REVIEW: Rosu Lup’s “The Ranger” is Layered Sound and Storytelling


When you think “folk,” artists like Pete Seeger and Peter, Paul & Mary probably come to mind – unadorned vocals, spare arrangements and a sort of “hippie” vibe all around. But, like country and Americana, folk music has expanded its definition to accommodate different forms of storytelling. Philadelphia-based duo Rosu Lup describes itself as “dream folk,” and, as the band sings of life and death, love and family, the folk label fits. On their second full-length album, The Ranger, Josh Marsh and Jonathan Stewart have deliberately expanded their musical palette far beyond what you might have heard at a coffeehouse all those decades ago.

The first track on the album begins with a synthesized approximation of an orchestra tuning up for a concert, and it’s apropos – you’ll be hearing many different sounds and textures across the next nine songs. After the initial flourishes, “Come Back Home” settles back into an earnest acoustic-and-voice pairing about returning, well, home, despite the circumstances under which you may have left. At times, the return can be restorative – “Sometimes, the pain that made you leave/Is what brings you back again.” On other occasions, it’s nothing but pain, as with visiting a relative suffering through illness: “She was never one for quitting/But not quitting gets old” (a refreshingly honest take on cancer).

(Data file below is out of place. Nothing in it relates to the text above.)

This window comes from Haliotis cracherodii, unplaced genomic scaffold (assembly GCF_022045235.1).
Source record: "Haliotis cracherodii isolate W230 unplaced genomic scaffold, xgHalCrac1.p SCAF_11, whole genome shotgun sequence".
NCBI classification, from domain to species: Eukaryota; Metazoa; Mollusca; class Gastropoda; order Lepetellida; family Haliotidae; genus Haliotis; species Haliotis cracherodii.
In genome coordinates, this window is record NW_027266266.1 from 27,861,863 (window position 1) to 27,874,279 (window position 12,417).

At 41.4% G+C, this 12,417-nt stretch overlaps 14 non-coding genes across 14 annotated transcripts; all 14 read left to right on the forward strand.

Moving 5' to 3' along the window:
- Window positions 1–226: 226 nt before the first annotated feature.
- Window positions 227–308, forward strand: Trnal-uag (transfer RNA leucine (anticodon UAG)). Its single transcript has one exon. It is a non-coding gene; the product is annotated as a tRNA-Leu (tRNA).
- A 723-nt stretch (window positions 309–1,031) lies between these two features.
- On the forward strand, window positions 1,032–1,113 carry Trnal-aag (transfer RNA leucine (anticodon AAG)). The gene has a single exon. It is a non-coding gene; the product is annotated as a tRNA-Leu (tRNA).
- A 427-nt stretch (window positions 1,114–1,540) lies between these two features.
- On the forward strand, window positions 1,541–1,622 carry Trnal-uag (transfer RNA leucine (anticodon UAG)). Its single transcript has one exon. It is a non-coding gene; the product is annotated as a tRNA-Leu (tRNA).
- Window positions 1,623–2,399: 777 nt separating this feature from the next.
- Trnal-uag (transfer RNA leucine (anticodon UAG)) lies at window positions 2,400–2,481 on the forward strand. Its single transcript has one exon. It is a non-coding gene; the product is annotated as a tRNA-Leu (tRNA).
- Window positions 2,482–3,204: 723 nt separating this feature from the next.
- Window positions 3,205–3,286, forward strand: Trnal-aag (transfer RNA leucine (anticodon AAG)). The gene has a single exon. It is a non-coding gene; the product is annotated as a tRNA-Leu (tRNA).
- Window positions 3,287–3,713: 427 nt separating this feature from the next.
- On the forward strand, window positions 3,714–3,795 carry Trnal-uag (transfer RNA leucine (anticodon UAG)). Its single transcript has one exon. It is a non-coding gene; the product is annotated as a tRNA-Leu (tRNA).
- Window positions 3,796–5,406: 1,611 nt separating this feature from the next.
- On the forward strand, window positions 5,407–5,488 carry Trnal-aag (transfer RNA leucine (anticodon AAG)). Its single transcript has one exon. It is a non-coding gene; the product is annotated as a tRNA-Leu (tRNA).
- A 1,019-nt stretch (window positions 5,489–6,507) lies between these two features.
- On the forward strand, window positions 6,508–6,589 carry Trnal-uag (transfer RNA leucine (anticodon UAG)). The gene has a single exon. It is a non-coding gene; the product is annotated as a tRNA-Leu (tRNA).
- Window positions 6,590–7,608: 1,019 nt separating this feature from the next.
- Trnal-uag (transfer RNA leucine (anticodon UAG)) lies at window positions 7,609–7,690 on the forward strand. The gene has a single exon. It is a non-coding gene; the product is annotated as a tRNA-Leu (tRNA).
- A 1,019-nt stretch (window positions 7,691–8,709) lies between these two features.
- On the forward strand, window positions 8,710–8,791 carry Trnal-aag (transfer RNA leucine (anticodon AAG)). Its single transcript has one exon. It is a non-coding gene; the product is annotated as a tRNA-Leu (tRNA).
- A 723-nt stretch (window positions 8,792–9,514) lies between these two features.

The duo decided to bulk up their layered sound on this release, and the production contributes to that goal with a wash of synths across several tracks, including “Gold & Silver & Light,” which features some nifty interplay between guitar and keys, and “In A Crowd,” perhaps the most musically layered song on the album, beginning with synth and acoustic guitar, building to a brassy cacophony, dropping down to a simple trumpet line from Asher Brooks (whose work pops up frequently on The Ranger), then climaxing in a guitar solo that any 80s fan will relish. There is a LOT of music packed into these tracks, which typically run less than four minutes each.

The songs themselves hew a little closer to what we might consider folk. “Dying Light” is a simple, muted tune about a father’s love – “You’ve got your mother’s eyes/But you act just like me.” Father is pushing child out into a bigger life, but also is reminding him or her to enjoy the world for its best instead of being pulled down by its worst. And, in the album’s closer “White Birch,” the singer tries to find his own place in that world – “Is everything changing/Or am I just passing by?” Even with its spacey synth and manipulated vocals, the plaintiveness in Marsh’s voice reflects what many of us might be struggling with – living as an old soul in a harsh modern world.

Rosu Lup (Romanian for “red wolf’) is Josh Marsh (guitar, lead vocals, keys) and Jonathan Stewart (bass, keys). James McAlister produced The Ranger and played drums, keys and synth. The album was recorded by McAlister, Matt Poirier, Mark Watter and Shane Woods, mixed by Poirier and Yuuki Matthews, and mastered by Christopher Colbert. Additional musicians include Ellen Tiberio-Shultz (guitar, vocals, cello), Katie Hackett (vocals), Mike McNesby (guitar), Mark Watter (guitar), and Megan Carroll (flute).

The Ranger is available for download on all major platforms. Check Rosu Lup’s social media for tour dates.

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